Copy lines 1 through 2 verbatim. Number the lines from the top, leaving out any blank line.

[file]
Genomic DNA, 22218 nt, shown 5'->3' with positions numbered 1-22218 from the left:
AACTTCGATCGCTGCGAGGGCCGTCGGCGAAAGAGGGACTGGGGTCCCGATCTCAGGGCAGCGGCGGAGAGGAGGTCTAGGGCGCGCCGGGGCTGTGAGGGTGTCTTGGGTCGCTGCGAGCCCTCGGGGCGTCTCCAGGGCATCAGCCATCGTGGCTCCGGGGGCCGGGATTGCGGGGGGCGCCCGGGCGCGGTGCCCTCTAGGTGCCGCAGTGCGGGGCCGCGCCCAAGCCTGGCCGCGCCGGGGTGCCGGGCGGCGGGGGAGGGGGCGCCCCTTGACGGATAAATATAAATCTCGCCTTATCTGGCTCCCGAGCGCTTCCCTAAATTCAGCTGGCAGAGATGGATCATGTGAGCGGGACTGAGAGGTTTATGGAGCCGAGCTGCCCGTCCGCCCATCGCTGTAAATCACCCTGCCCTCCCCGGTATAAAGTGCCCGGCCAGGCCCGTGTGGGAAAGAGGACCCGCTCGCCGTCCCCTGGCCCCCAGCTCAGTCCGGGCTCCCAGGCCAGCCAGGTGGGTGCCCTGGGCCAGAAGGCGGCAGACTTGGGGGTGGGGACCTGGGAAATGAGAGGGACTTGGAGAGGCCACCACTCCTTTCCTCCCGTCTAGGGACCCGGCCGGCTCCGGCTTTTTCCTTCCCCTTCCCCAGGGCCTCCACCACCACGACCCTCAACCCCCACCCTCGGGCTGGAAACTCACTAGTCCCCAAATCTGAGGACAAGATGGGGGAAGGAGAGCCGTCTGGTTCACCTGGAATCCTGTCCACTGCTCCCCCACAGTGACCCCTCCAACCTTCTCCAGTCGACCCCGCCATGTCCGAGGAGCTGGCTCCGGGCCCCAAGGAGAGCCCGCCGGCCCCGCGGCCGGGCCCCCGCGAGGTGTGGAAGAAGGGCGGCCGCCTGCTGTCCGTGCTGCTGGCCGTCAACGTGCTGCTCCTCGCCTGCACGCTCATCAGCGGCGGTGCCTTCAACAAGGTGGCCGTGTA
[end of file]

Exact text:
Genomic DNA, 22218 nt, shown 5'->3' with positions numbered 1-22218 from the left:
AACTTCGATCGCTGCGAGGGCCGTCGGCGAAAGAGGGACTGGGGTCCCGATCTCAGGGCAGCGGCGGAGAGGAGGTCTAGGGCGCGCCGGGGCTGTGAGGGTGTCTTGGGTCGCTGCGAGCCCTCGGGGCGTCTCCAGGGCATCAGCCATCGTGGCTCCGGGGGCCGGGATTGCGGGGGGCGCCCGGGCGCGGTGCCCTCTAGGTGCCGCAGTGCGGGGCCGCGCCCAAGCCTGGCCGCGCCGGGGTGCCGGGCGGCGGGGGAGGGGGCGCCCCTTGACGGATAAATATAAATCTCGCCTTATCTGGCTCCCGAGCGCTTCCCTAAATTCAGCTGGCAGAGATGGATCATGTGAGCGGGACTGAGAGGTTTATGGAGCCGAGCTGCCCGTCCGCCCATCGCTGTAAATCACCCTGCCCTCCCCGGTATAAAGTGCCCGGCCAGGCCCGTGTGGGAAAGAGGACCCGCTCGCCGTCCCCTGGCCCCCAGCTCAGTCCGGGCTCCCAGGCCAGCCAGGTGGGTGCCCTGGGCCAGAAGGCGGCAGACTTGGGGGTGGGGACCTGGGAAATGAGAGGGACTTGGAGAGGCCACCACTCCTTTCCTCCCGTCTAGGGACCCGGCCGGCTCCGGCTTTTTCCTTCCCCTTCCCCAGGGCCTCCACCACCACGACCCTCAACCCCCACCCTCGGGCTGGAAACTCACTAGTCCCCAAATCTGAGGACAAGATGGGGGAAGGAGAGCCGTCTGGTTCACCTGGAATCCTGTCCACTGCTCCCCCACAGTGACCCCTCCAACCTTCTCCAGTCGACCCCGCCATGTCCGAGGAGCTGGCTCCGGGCCCCAAGGAGAGCCCGCCGGCCCCGCGGCCGGGCCCCCGCGAGGTGTGGAAGAAGGGCGGCCGCCTGCTGTCCGTGCTGCTGGCCGTCAACGTGCTGCTCCTCGCCTGCACGCTCATCAGCGGCGGTGCCTTCAACAAGGTGGCCGTGTA